Planning Department staff review of the proposal occurred on June 3. One of their primary comments was that more detail was needed on the proposed development in order for staff to comment further on the proposal. [7/21/15:  Received the June 26 updated proposal from Planning staff today and have posted above.] [8.19.15:  A traffic study for the development was later submitted to Planning staff, and is available on request from them or us. ]  [10.19.15: Received additional graphic details of project details and alternatives,  two posted above.] [12.8.15:  Received additional graphics, posted above,]

The Planning Commission was originally set to hear this case in August 2015, but the petitioner has asked for a one-month delay several times.  After the petitioner held a required community meeting on December 15, 2015 (at which time we learned that the only confirmed tenant of the development is the big box store on the right, Academy Sports + Outdoors), the Commission was asked by the petitioner to review this zoning change request on February 4, 2016. At that meeting, however, the Commission voted to allow a one-month delay to March 3, 2016 for the presentation of the petitioner's rezoning request. The delay will allow staff to issue a report with their evaluation of the petitioner's tardily-submitted site plan, and will allow representatives from the City, NCDOT and petitioners to meet to discuss a separate side agreement covering this parcel that dates from the early days of Franklin Square's development. That agreement requires that an additional lane of traffic be added to Franklin on the south side if this parcel is developed.  City Council would then vote on any appeal confirming or rejecting the Planning Commission's recommendations at their meeting on April 19, 2016. UPDATE March 4, 2016:  THANK YOU to the Gastonia Planning Commission for voting 5-2 against rezoning last night. Final votes against: Jim Stewart [Ward 3], Pamela D. Goode, Chairman [Ward 4], Rodney Armstrong [Ward 5], Bob Biggerstaff [Ward 6], and Mark Epstein [At Large No. 2]. Final votes for: Bob Cinq-Mars [Ward 2], Alec Long [At Large No. 1]. Absent: Jerry Fleeman [Ward 1].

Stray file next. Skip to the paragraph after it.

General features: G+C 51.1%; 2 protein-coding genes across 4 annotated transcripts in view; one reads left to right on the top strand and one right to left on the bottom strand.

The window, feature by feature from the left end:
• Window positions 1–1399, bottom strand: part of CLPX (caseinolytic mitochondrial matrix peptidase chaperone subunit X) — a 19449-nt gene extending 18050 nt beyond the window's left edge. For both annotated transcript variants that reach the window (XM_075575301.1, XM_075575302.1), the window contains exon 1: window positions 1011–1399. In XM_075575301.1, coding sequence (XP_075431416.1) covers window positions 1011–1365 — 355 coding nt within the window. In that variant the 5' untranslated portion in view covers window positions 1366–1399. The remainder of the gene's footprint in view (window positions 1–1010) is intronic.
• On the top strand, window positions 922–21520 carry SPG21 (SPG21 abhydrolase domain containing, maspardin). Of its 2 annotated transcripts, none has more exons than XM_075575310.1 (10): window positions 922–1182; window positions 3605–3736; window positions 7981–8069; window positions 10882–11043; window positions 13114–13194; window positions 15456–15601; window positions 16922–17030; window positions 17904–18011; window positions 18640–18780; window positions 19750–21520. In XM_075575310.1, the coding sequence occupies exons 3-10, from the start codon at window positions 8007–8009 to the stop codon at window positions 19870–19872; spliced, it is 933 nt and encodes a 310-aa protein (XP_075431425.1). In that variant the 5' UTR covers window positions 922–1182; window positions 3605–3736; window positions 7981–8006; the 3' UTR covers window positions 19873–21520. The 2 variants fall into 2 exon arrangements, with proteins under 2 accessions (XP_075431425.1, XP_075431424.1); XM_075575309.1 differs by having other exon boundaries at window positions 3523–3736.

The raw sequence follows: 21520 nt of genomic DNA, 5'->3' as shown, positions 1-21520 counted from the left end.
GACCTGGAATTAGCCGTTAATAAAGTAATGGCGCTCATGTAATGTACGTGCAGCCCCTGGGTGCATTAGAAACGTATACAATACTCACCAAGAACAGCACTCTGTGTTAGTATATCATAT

The aim of this blog is to give information for those wishing to oppose this large commercial intrusion, which ignores the needed buffer and floodplain functions of the property currently, the negotiated uses of the property agreed to with area stakeholders, and the stated planning of community leaders as they looked at best practices for land use in the area.   To oppose this development is not to oppose all development as our region grows and changes, but to insist on appropriate development.  Commerce and neighborhoods need each other, and need public officials to work with and for both groups, not pit one against the other.

How to Help Stop This Zoning Change

Current zoning map (the parcel is within the blue at center)

1. The most effective way to be heard on this matter is to show up, stand up, speak up, and be counted as one of many who are opposed to the rezoning in front of the decision-makers who will be ruling on it. Emails, calls, and letters are helpful - but absent an overflow crowd on decision night saying "no, thanks!", other voices can prevail.  Please attend these two meetings in personon March 3, 2016, at 5:30pm, when the Gastonia Planning Commission meets in the Public Forum Room, Gaston County Court House, 325 Dr. Martin Luther King Way (formerly known as 325 N. Marietta Street), in Gastonia;  and on April 19, 2016, at 6:00pm, when the Gastonia City Council meets in the same Public Forum Room, Gaston County Court House, 325 Dr. Martin Luther King Way, in Gastonia.